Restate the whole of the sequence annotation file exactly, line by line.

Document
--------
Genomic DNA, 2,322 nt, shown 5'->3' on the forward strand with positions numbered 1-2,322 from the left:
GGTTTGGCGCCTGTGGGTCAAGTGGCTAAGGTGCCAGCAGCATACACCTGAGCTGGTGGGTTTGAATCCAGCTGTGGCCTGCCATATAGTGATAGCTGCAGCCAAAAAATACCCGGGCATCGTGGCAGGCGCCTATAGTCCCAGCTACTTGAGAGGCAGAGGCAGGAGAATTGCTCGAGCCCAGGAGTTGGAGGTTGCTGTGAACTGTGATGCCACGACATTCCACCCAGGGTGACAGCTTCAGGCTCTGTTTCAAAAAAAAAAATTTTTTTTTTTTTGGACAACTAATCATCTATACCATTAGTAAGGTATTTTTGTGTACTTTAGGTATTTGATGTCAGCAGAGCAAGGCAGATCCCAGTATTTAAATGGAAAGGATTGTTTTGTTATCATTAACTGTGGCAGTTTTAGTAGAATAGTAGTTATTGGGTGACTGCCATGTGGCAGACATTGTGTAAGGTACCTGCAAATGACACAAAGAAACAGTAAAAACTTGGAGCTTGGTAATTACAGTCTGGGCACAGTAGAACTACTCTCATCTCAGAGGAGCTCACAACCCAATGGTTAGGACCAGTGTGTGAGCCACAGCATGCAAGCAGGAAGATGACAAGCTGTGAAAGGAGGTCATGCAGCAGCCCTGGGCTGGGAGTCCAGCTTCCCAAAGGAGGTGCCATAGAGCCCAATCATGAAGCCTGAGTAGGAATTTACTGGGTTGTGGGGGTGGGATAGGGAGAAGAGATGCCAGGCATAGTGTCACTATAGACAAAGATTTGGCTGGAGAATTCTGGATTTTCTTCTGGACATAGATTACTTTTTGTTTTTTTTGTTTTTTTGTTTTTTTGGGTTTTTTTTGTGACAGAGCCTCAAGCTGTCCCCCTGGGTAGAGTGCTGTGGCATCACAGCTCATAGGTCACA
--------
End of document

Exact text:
Genomic DNA, 2,322 nt, shown 5'->3' on the forward strand with positions numbered 1-2,322 from the left:
GGTTTGGCGCCTGTGGGTCAAGTGGCTAAGGTGCCAGCAGCATACACCTGAGCTGGTGGGTTTGAATCCAGCTGTGGCCTGCCATATAGTGATAGCTGCAGCCAAAAAATACCCGGGCATCGTGGCAGGCGCCTATAGTCCCAGCTACTTGAGAGGCAGAGGCAGGAGAATTGCTCGAGCCCAGGAGTTGGAGGTTGCTGTGAACTGTGATGCCACGACATTCCACCCAGGGTGACAGCTTCAGGCTCTGTTTCAAAAAAAAAAATTTTTTTTTTTTTGGACAACTAATCATCTATACCATTAGTAAGGTATTTTTGTGTACTTTAGGTATTTGATGTCAGCAGAGCAAGGCAGATCCCAGTATTTAAATGGAAAGGATTGTTTTGTTATCATTAACTGTGGCAGTTTTAGTAGAATAGTAGTTATTGGGTGACTGCCATGTGGCAGACATTGTGTAAGGTACCTGCAAATGACACAAAGAAACAGTAAAAACTTGGAGCTTGGTAATTACAGTCTGGGCACAGTAGAACTACTCTCATCTCAGAGGAGCTCACAACCCAATGGTTAGGACCAGTGTGTGAGCCACAGCATGCAAGCAGGAAGATGACAAGCTGTGAAAGGAGGTCATGCAGCAGCCCTGGGCTGGGAGTCCAGCTTCCCAAAGGAGGTGCCATAGAGCCCAATCATGAAGCCTGAGTAGGAATTTACTGGGTTGTGGGGGTGGGATAGGGAGAAGAGATGCCAGGCATAGTGTCACTATAGACAAAGATTTGGCTGGAGAATTCTGGATTTTCTTCTGGACATAGATTACTTTTTGTTTTTTTTGTTTTTTTGTTTTTTTGGGTTTTTTTTGTGACAGAGCCTCAAGCTGTCCCCCTGGGTAGAGTGCTGTGGCATCACAGCTCATAGGTCACA